The AIVD and the MIVD have the legal (investigatory) power to “hack”, that is, to break into computer systems. The CTIVD has investigated whether the AIVD and the MIVD have exercised their hacking power lawfully and with due care. The CTIVD review report was published in April 2017. The English translation of the report was made available in October 2017.
In this Review report, the CTIVD finds that the AIVD and the MIVD in general use this power in a well-considered manner. Hacking is found to be an effective power: in most cases, it produced results that were in the interest of national security and could not have been obtained in any other
way. In the vast majority of the dozens of hacking operations reviewed that were conducted in 2015, the AIVD and the MIVD acted in accordance with the law. Overall, the services are aware of the seriousness of the interference with the rights and interests of the parties involved associated with the use of the hacking power. This first and foremost concerns the right to protection of privacy, but also the importance of safeguarding the integrity of IT systems.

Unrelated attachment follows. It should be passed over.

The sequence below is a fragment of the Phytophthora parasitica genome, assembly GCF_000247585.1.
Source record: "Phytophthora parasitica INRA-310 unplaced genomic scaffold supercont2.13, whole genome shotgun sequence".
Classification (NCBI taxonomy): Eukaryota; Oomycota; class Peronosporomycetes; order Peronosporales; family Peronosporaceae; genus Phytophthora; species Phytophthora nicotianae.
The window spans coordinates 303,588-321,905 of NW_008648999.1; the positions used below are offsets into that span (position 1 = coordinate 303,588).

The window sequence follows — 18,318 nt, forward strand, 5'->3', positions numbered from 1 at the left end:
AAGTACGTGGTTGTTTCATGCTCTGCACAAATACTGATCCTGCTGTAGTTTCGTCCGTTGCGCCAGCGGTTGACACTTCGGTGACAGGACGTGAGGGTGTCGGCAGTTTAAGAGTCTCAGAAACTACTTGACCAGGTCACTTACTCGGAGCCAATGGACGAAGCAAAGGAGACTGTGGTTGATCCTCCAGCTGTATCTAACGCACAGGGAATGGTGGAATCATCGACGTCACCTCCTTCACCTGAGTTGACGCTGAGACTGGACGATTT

However, shortcomings have been identified with respect to certain procedures. The most important of these is the structural failure by the services to destroy data at times they are obliged to do so.In addition, both services still fail to observe (non-statutory) retention periods for unevaluated data copied and stored during a hack, despite having promised the House of Representatives that they would do so. They also fail to destroy data that is found to be not relevant and data that has been unjustly processed. These omissions by the services are unlawful.
Shortcomings have also been identified concerning unknown vulnerabilities, the so-called “zero days”.
In their reaction to the review report the ministers of the Interior and of Defense have concurred with the conclusions drawn by the CTIVD and have adopted her recommendations.